Purpose. In my previous roles, I worked with inspiring creatives, but I also spent countless hours telling the reader which color mules were in for spring and which coat shapes they ought to ditch for fall. I enjoyed it, but I wanted to be part of something bigger — I think we all do.
What’s the most frustrating part?
Greenwashing is becoming more of a problem. Once something becomes cool, everyone hops on it — not always for the right reasons. Consumers have a lot more B.S. to wade through. Is your product really “natural, green and conscious”? Really? Because I would like to see the evidence to back that up, please, in the form of certifications and supply chain transparency.
Can you give an example?
[British fast fashion brand] Boohoo’s #forthefuture capsule was marketed as, “Dress well and do your bit for the planet.” Prices started at £4 and everything was made from polyester — but recycled polyester still ends up in landfill.
Or last June, when Zara launched their new sustainability goals. These included sourcing 80 percent of the energy for their stores, offices and distribution centers from renewables by 2025, phasing out single-use plastic packaging, and using more sustainable and recycled materials. All laudable things, but executives backed this up by giving media interviews in which they said things like, “We have always been sustainably conscious,” and, “We are the very opposite of a fast fashion company.”
Which U.S. brands do you see as pioneers in this field? Who’s been making strides?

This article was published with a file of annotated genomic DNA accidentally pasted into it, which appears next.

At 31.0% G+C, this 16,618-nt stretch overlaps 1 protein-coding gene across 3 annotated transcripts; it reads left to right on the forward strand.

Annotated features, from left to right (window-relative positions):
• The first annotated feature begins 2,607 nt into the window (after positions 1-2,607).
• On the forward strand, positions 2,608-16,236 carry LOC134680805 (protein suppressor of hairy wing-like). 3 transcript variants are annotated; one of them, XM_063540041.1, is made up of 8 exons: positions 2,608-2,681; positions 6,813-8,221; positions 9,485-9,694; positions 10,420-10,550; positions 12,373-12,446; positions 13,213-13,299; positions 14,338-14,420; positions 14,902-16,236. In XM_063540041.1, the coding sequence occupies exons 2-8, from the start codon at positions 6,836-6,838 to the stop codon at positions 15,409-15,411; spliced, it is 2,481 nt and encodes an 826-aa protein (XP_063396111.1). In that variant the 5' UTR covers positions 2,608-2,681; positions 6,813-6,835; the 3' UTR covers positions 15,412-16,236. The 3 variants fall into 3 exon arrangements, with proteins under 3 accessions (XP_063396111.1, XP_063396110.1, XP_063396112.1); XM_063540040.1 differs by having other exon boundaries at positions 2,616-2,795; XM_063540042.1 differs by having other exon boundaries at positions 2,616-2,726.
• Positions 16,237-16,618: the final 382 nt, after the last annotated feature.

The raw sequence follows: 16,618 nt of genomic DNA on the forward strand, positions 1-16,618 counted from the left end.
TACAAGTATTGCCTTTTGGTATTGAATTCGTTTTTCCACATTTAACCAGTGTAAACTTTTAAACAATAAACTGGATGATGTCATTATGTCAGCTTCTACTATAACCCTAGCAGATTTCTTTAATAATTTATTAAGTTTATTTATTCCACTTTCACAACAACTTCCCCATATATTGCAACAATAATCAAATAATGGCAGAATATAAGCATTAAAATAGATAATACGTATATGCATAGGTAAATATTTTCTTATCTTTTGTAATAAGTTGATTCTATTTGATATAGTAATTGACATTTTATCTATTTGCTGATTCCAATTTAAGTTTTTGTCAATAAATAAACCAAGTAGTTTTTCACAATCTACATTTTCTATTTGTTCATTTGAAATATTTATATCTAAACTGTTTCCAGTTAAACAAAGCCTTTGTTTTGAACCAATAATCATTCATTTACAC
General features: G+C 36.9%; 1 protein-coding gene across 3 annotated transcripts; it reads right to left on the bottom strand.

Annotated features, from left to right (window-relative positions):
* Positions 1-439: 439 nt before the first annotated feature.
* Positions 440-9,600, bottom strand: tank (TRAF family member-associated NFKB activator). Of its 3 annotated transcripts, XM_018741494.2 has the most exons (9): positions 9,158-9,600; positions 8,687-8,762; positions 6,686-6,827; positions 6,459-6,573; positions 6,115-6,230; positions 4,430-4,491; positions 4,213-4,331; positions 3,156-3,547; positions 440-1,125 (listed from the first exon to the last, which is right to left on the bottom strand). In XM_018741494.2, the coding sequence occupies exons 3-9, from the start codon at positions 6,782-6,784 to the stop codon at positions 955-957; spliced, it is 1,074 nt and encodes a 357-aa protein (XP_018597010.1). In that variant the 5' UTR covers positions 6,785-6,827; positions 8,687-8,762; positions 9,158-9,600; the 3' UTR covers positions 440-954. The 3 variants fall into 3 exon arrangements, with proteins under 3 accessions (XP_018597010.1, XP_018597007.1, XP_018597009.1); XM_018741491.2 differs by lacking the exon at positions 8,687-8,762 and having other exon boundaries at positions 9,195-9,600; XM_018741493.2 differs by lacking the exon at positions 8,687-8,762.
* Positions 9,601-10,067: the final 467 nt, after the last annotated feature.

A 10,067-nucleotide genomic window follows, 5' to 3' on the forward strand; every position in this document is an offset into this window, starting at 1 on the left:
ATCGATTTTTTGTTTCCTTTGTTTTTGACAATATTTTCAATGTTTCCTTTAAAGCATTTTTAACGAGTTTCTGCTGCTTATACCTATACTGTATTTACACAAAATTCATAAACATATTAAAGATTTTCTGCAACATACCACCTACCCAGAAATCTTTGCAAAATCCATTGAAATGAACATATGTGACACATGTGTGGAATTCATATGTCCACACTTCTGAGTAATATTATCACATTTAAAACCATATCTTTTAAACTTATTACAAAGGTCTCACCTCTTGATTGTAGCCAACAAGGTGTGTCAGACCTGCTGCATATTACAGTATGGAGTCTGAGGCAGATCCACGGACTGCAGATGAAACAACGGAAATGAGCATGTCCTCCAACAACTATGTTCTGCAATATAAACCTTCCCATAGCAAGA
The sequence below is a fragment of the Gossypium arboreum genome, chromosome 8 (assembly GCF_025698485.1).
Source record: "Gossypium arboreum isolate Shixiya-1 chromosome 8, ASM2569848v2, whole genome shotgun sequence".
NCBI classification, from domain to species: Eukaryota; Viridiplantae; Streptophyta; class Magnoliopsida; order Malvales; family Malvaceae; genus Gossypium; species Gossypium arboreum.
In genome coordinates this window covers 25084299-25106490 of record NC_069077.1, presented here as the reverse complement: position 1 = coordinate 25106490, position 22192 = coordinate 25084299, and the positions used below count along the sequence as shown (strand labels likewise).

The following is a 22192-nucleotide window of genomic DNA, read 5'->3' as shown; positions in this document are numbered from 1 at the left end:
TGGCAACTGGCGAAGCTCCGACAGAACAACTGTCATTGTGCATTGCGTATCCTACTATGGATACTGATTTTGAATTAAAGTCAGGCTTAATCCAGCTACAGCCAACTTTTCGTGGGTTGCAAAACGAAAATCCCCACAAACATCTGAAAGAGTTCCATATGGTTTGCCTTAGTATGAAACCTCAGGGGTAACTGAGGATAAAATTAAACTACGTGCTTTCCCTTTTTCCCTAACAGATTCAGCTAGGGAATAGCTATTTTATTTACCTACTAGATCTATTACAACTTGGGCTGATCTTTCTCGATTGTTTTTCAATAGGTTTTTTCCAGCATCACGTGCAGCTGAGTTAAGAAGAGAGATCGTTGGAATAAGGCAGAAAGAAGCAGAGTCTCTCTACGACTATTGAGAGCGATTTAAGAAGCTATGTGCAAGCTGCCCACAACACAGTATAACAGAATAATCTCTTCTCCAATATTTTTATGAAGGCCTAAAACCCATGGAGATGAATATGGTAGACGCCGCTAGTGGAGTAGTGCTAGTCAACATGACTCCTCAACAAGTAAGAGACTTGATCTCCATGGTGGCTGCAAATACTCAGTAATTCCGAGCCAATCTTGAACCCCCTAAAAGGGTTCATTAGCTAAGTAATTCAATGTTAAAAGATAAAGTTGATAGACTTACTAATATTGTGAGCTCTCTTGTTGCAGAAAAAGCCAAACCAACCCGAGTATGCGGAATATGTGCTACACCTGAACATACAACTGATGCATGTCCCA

Well, I think Patagonia inspires everyone. Eileen Fisher is a pioneer, and Maria Cornejo. When it comes to transparency, Everlane is first to mind. Nike and Adidas are doing major things with circular design; Levi’s is an innovator. PVH announced far-reaching sustainability goals last year. I recently interviewed the founders of Allbirds — they’re a B Corp, they’re ambitious on carbon neutrality, and have developed their own sustainable materials. For smaller designers, the CFDA’s open-source sustainability tool kit is a positive development.
At the luxury end, Gabriela Hearst is showing you can combine high-end glamour with boundary-pushing sustainability initiatives — I absolutely love what she’s doing. Generally speaking though, luxury in the US seems slower on the uptake than Europe. I haven’t heard much from Marc Jacobs, have you? Or DVF. Correct me if I’m wrong. And what about the big influencers? Why aren’t Kim amd Kanye onto it? The icecaps are melting, the oceans are acidifying, the forest are burning. They could use their enormous platforms to change the conversation.